[anonymous]8y0

Mathematically speaking, you can say "in average it travelled for 1 Planck length in 1.5 Planck time". But physically speaking, it doesn't mean anything. Quantum mechanics works with wavefunction.

I see. But this raises again my original worry: does QM's claim about Planck times actually say anything about the continuity of time? Or just something about the theoretical structure of QM? Or just something about the greatest possible experimental precision? Does a limit on the precision of time at this level imply that these are actual indivisible and discontinuous units?

Maybe I'm just too steeped in pragmatism to notice, but it seems your question has already been answered. For example:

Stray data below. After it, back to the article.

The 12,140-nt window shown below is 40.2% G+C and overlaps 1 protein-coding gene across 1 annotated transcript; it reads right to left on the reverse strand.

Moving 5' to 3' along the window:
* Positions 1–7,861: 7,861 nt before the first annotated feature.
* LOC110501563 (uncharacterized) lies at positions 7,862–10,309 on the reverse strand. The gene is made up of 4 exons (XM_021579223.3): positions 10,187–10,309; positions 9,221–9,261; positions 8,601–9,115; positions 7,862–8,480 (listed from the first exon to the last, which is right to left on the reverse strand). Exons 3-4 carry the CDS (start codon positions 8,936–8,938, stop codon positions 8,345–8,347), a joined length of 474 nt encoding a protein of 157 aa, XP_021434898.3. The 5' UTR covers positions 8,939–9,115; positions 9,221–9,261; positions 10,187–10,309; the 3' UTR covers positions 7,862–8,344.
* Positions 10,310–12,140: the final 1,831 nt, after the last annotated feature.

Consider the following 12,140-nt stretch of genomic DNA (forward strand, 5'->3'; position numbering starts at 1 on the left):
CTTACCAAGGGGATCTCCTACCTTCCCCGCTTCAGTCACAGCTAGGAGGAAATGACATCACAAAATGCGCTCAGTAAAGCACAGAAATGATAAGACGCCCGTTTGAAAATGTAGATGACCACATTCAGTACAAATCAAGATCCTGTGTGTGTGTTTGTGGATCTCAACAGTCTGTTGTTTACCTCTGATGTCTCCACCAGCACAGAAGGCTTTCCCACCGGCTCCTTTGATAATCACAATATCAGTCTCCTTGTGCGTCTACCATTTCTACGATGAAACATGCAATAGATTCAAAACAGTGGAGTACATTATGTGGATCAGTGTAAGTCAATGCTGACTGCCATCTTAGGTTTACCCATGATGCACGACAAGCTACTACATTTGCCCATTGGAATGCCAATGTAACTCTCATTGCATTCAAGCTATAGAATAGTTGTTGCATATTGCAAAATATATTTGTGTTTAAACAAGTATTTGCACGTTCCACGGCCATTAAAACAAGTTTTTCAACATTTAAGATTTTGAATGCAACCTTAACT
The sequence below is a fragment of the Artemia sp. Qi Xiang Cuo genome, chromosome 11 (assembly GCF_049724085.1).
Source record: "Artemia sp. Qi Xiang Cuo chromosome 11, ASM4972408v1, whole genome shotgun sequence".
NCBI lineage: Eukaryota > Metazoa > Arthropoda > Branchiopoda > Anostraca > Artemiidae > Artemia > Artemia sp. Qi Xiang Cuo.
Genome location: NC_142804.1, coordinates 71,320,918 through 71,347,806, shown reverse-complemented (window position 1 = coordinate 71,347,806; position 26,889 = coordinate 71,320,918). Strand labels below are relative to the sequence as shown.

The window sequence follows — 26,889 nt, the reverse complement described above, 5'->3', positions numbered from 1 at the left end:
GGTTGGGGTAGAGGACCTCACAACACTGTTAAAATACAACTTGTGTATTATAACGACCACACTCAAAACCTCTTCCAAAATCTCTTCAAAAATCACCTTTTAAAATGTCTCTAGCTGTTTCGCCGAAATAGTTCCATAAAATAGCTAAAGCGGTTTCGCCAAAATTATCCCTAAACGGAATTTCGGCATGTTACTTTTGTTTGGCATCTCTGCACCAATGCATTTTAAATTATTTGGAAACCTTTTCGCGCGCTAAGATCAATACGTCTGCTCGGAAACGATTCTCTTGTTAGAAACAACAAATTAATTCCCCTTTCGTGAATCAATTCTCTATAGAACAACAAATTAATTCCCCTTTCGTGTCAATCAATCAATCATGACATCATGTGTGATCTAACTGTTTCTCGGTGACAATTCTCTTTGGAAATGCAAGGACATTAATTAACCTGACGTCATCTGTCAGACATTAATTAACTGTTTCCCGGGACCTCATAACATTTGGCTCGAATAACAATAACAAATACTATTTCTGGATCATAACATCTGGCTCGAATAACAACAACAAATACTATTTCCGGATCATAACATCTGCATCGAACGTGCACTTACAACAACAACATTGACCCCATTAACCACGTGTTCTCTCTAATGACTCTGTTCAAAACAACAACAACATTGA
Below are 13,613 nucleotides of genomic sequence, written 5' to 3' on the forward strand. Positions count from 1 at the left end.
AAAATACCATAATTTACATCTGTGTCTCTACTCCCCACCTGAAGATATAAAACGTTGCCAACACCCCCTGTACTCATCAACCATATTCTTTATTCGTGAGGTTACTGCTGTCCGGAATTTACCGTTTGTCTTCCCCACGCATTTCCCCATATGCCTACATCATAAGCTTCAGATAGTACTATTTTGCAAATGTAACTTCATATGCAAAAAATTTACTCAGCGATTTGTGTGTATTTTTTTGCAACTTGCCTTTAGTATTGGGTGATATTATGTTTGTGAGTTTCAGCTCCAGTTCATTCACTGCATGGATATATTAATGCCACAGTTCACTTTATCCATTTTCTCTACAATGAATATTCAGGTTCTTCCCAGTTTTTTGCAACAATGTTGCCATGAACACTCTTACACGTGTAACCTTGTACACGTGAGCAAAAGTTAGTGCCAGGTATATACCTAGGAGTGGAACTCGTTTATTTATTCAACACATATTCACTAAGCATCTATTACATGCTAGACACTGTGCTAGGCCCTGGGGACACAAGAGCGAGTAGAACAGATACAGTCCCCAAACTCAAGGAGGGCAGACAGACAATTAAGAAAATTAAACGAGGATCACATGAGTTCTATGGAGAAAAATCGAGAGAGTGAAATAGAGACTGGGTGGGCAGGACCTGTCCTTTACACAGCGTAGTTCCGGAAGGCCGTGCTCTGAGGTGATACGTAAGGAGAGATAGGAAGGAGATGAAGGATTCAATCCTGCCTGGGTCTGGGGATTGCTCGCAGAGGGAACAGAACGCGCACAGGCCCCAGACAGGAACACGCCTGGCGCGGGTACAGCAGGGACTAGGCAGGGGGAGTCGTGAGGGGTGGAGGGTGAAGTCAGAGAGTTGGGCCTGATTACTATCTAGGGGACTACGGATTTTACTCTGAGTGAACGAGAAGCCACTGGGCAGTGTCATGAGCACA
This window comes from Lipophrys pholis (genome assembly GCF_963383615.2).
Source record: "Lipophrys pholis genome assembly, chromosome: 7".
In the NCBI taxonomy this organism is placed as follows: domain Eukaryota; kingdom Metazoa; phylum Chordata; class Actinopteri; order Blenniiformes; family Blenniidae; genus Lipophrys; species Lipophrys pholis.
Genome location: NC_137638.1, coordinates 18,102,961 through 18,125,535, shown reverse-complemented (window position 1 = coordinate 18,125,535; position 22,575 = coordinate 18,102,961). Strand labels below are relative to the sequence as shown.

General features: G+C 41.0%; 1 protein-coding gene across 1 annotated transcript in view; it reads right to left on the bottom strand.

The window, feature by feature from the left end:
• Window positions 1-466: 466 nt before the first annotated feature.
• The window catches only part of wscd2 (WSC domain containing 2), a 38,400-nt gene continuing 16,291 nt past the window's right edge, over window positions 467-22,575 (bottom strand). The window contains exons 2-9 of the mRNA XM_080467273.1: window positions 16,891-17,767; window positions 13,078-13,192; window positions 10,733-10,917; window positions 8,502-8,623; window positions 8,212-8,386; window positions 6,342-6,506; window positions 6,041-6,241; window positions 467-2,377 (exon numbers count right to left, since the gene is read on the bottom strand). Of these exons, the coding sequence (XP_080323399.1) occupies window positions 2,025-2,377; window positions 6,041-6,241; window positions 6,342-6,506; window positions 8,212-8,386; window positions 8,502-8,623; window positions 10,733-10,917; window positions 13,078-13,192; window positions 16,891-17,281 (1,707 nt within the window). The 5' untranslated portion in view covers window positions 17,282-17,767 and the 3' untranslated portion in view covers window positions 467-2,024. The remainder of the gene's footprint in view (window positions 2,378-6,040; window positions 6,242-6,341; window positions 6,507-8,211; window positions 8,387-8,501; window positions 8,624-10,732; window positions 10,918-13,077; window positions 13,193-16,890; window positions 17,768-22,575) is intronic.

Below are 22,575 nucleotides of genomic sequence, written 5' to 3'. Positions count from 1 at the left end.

Does a limit on the precision of time at this level imply that these are actual indivisible and discontinuous units?

No, a limit on precision tells you that it's not meaningful to ask whether or not there are actual indivisible and discontinuous units. There's no experiment that could tell the difference.

Welcome to Less Wrong! (2010-2011)

by orthonormal 1 min read12th Aug 2010805 comments

42


This post has too many comments to show them all at once! Newcomers, please proceed in an orderly fashion to the newest welcome thread.